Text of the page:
Carbon nanoparticles from vehicle exhausts can enter the bloodstream and sow seeds of disease, research suggests
Microscopic specks of soot from vehicle exhausts can enter the bloodstream through the lungs and sow seeds of disease in arteries, research suggests.
The carbon nanoparticles, a thousand times smaller than the width of a human hair, are coated with powerful toxins which increase the risk of heart attacks and strokes, scientists believe.
Air pollution, especially from traffic, is estimated to cause between 29,000 and 52,000 deaths per year in the UK and has been linked to an increased risk of heart and artery disease.
But while the effects of exhaust fume particles on public health are well known, less is understood about what they do in the body.
The new study, reported in the journal ACS Nano, shows for the first time how the smallest particles pass through the lungs and gather in the most vulnerable areas of blood vessels.
It suggests people who already suffer from artery damage are likely to be hit hardest by inhaled traffic pollution.
Because carbon particles are so hard to trace in the body, the scientists modelled them using non-reactive and harmless gold nanoparticles.
A series of trials in which volunteers were asked to inhale the gold dust showed within 24 hours they migrated from the lungs to the bloodstream, and were still detectable three months later.
Part of the study involved exposing surgical patients at high risk of stroke to the gold particles. Analysis of clogging material removed from the patients' arteries demonstrated that the nanoparticles accumulated in fatty deposits growing inside blood vessels.
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Lead researcher Dr Mark Miller, from the University of Edinburgh, said: "It's the smallest particles in air pollution that are harmful, but scientists don't fully understand the biological mechanism underlying this.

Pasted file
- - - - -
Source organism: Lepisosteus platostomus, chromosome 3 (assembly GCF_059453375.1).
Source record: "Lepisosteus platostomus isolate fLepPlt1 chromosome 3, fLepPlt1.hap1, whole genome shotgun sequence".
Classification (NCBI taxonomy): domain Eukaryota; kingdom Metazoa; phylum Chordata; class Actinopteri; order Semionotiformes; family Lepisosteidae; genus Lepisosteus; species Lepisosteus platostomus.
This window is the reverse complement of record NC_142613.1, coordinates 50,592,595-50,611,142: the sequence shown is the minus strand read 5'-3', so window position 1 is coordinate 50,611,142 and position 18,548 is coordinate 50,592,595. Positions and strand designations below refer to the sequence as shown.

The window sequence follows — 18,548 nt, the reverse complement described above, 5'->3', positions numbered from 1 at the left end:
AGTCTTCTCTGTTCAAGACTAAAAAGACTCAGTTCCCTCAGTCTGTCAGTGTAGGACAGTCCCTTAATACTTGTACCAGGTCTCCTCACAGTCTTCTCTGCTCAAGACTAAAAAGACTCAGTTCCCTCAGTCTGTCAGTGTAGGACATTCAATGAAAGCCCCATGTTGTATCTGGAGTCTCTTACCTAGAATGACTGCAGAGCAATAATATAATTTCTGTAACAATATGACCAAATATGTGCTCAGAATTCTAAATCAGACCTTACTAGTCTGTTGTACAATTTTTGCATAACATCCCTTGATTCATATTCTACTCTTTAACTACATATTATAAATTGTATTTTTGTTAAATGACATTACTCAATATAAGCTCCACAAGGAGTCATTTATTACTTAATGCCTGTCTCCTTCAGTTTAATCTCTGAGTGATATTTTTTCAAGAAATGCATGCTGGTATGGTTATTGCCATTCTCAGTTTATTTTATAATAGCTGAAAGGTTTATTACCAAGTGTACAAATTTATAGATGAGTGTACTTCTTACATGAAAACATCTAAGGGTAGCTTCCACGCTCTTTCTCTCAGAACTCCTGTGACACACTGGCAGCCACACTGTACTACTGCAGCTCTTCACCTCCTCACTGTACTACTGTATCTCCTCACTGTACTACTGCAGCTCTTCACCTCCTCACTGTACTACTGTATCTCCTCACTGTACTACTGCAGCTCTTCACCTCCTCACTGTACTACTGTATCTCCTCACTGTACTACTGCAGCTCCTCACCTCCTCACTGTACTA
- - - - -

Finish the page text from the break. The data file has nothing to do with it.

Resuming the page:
"Using gold as a model, we show that gold nanoparticles can get into the blood and that these particles appear to preferentially accumulate at sites of disease.
"These findings suggest that ultrafine nanoparticles in air pollution may well do the same thing. They will enter the blood and accumulate at sites of vascular disease. And while gold is not a very reactive particle, environmental particles are highly reactive.
"It doesn't take large amounts of these particles. If they reach these susceptible areas it can have serious health consequences."
Other work had shown, while not harmful in themselves, carbon pollution particles carried a large mixture of molecules on their surfaces some of which were highly toxic, he said.
One reason for the build-up in vulnerable areas could be because they were taken up by immune system cells, leading to a vicious cycle of inflammation.
All internal combustion engines produce nanoparticle pollution but levels are 50 times higher from diesel than from petrol-driven vehicles.
Current clean air regulations focus on larger particles such as PM10s, which are up to 10 micrometres across, rather than nanoparticles. Yet it is the really small particles that are the most dangerous, the scientists believe.
"We are potentially looking in the wrong place," said co-author Professor David Newby, from the University of Edinburgh.
While some commercial trucks and buses have "particle traps" that can filter out pollution dust, they reduce fuel efficiency and are not a standard feature in most vehicles.
Professor Jeremy Pearson, associate medical director at the British Heart Foundation, which co-funded the research, said: "There is no doubt that air pollution is a killer, and this study brings us a step closer to solving the mystery of how air pollution damages our cardiovascular health.
"Individual avoidance of polluted areas is not a solution to the problem. Government must put forward bold measures to make all areas safe and protect the population from harm."